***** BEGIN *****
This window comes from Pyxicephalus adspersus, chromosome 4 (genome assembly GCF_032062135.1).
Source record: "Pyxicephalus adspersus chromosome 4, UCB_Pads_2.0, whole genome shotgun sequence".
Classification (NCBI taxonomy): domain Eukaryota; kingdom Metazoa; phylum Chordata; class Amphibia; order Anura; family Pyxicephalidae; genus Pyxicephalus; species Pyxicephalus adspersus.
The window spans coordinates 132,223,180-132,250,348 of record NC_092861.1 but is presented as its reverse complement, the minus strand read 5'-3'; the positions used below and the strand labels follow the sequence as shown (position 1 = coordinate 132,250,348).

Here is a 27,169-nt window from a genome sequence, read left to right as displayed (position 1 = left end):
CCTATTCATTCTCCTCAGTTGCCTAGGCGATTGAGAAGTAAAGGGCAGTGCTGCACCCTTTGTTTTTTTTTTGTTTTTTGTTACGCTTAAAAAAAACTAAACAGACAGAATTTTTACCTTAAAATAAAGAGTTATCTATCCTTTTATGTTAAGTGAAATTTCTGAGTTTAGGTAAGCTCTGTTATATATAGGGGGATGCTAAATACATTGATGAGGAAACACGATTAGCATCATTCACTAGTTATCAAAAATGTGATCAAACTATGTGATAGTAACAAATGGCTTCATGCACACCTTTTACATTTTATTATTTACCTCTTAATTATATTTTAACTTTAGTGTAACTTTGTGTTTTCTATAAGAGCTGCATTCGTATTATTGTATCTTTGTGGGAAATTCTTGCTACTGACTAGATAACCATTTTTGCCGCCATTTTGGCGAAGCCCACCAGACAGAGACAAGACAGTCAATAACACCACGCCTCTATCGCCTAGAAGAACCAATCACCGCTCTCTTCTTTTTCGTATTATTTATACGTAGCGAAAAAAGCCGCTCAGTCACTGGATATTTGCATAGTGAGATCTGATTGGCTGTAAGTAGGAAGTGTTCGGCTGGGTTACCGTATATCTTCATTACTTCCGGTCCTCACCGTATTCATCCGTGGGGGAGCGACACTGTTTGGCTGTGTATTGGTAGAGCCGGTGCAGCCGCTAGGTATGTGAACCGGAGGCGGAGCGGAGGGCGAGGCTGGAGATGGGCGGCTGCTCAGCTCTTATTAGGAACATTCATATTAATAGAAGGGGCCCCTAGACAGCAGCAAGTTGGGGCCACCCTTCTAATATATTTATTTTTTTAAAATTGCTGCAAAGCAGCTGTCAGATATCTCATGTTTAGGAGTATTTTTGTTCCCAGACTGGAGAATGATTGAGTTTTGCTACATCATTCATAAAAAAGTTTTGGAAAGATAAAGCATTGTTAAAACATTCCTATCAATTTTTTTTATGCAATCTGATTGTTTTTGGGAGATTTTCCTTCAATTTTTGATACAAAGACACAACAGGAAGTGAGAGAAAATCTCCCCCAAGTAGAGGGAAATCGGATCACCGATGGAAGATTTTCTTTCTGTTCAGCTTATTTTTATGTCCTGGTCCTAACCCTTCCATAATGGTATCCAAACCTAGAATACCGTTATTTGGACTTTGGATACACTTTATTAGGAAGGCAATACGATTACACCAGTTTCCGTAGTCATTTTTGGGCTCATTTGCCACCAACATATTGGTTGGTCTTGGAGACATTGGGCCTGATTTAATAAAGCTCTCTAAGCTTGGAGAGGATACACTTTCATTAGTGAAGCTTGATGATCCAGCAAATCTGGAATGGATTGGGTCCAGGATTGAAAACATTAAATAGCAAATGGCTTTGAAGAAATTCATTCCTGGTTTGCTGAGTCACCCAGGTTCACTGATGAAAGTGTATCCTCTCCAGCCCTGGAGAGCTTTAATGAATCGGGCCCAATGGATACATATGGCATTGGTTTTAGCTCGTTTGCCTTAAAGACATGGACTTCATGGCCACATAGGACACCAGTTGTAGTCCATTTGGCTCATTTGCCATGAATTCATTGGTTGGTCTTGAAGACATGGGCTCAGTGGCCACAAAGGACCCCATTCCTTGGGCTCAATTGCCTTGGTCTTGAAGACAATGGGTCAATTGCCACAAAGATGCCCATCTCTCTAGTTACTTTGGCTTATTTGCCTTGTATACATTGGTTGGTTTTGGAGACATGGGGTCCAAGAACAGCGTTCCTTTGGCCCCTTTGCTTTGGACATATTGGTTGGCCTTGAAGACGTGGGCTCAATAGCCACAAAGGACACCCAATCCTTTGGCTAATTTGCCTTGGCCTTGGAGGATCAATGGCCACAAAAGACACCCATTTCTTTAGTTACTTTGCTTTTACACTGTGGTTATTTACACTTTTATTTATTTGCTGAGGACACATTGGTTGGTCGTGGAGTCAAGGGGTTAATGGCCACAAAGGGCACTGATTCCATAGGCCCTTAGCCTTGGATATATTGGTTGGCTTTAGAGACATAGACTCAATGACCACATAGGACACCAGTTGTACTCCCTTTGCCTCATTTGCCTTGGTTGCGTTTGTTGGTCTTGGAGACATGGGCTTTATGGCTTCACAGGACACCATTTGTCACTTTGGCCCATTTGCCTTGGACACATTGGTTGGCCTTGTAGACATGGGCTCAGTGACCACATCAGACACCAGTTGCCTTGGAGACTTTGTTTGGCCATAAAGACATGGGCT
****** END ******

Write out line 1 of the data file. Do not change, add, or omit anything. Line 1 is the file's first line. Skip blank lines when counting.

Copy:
This window comes from Pyxicephalus adspersus, chromosome 4 (genome assembly GCF_032062135.1).